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McDonnell vs Barbour: Slave Trail move puts Virginian ahead of Mississippian in 2012 sweepstakes


By Paul Goldman

Early this year, a big stumble by rookie Governor Bob McDonnell over the nation’s racial history cost him big time in terms of 2012, while Mississippi Governor Haley Barbour, the savvy national GOP player for several generations, was gaining in national stature.

But that was then, this is now: today, it is Mr. Barbour trying to dig himself out of what he says was all a big misunderstanding, while Mr. McDonnell has made a very smart move that deserves support and, moreover, will play well nationally compared to his Mississippi counterpart. McDonnell is going to have the state buy property with great historic value and give a big boost to the goals of the Richmond Slave Trial Commission as it hopes preserve indeed recreate an important part of our heritage, both in terms of Richmond and Virginia.

Barbour’s gaffe shows that he isn’t ready for prime time quite yet as a VP choice, much less as a presidential candidate. On the other hand, Mr. McDonnell, having been dropped from the list of VP possibilities earlier this year, must now be considered back on and moving up given the electoral politics of 2012. Virginia figures to be a must-win state for the GOP, so McDonnell, in my book, will continue to get play if he can continue to score points politically, which is after all what 2012 will be about in the end — winning 270 electoral votes. Ohio, Florida and North Carolina are bigger must-win states, but in terms of the presidential contest, the presidential nominee is going to have be able to carry Ohio and Florida on his/her own.

So, someone from Virginia like McDonnell is in play for the #2 spot if it looks like having him on the ticket puts a big bloc of key electoral votes off the table for the Democrats. A tall order, but who knows how 2012 will shake out?


History – the good, the bad, and the ugly – needs to be preserved. In the case of the Slave Trail Commission, the issue is more than remembering history, although that alone is not sufficient.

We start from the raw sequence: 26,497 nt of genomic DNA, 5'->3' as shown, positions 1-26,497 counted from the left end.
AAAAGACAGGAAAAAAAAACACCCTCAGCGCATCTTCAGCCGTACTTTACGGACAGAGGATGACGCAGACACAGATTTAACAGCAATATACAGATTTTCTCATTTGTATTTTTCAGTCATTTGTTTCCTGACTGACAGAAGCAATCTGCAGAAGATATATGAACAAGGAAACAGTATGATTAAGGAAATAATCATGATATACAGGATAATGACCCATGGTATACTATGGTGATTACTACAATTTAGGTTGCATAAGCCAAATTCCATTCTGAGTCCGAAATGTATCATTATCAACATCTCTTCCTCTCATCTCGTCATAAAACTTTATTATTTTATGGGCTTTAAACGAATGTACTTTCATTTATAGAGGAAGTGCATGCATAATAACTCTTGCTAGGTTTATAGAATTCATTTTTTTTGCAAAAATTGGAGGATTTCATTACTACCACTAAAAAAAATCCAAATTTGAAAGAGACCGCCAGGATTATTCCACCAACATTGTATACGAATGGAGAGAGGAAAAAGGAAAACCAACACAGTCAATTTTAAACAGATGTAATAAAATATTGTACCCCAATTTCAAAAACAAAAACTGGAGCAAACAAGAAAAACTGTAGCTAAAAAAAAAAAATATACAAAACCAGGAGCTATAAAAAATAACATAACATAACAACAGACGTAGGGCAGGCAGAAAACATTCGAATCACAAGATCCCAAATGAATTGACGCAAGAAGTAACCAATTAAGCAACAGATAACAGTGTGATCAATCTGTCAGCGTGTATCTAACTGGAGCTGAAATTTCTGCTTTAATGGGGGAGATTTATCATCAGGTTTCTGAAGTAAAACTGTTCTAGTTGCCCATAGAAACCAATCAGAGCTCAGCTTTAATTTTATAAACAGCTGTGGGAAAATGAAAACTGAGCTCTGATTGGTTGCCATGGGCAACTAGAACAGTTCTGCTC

In the case of Mr. Barbour, he tried to re-write, or give his own spin on, history, a mistake he was quick to realize needed to be “walked back” (as the expression goes) immediately. What Governor Barbour refuses to accept, though, is that some things are just plain wrong – morally and in every other way – and there is no other interpretation for someone in his position. This is not to suggest that there were those who, fearing to confront the beast, tried to lessen its cruelty. They played with real bullets when the KKK ran things in certain parts of the country, and it was easy for you, and your loved ones, to wind up “missing” as they would say. Here in Virginia, in 1985, the fear of running an African-American for statewide office made otherwise sensible people lose their way.  

So I get what Barbour was apparently trying to say. It is not dissimilar to the reasoning that got Mr. McDonnell into his mess earlier this year. But as Governor McDonnell acknowledged in the end, the reasoning doesn’t hold together — there is right, there is wrong, and this has to be accepted especially by a Governor, if we are ever to stop being ruled from the grave.

Barbour would do well to call McDonnell and ask for some guidance. Governor McDonnell deserves the support of the people of Richmond in his effort to address an important part of our city’s and nation’s history. Specifically, the goal is to make sure this history is given the consideration it needs by both current and future generations.

There is no perfect solution in that regard, but there are better and worse options. Moreover, in these tough budget times, the $3 million in state money needed to buy the property is not a trivial amount. But, McDonnell has chosen the right priority, and hopefully the General Assembly will agree.

Bottom line: McDonnell up, Barbour down, and LG Bill Bolling, his political future hostage to the whims of AG Ken Cuccinelli, once again has a glimmer hope of lucking into the Governorship no matter the intra-party power of his 2013 rival. The President will have something to say about that later on. But for now, the better McDonnell does, the more Bolling can dream.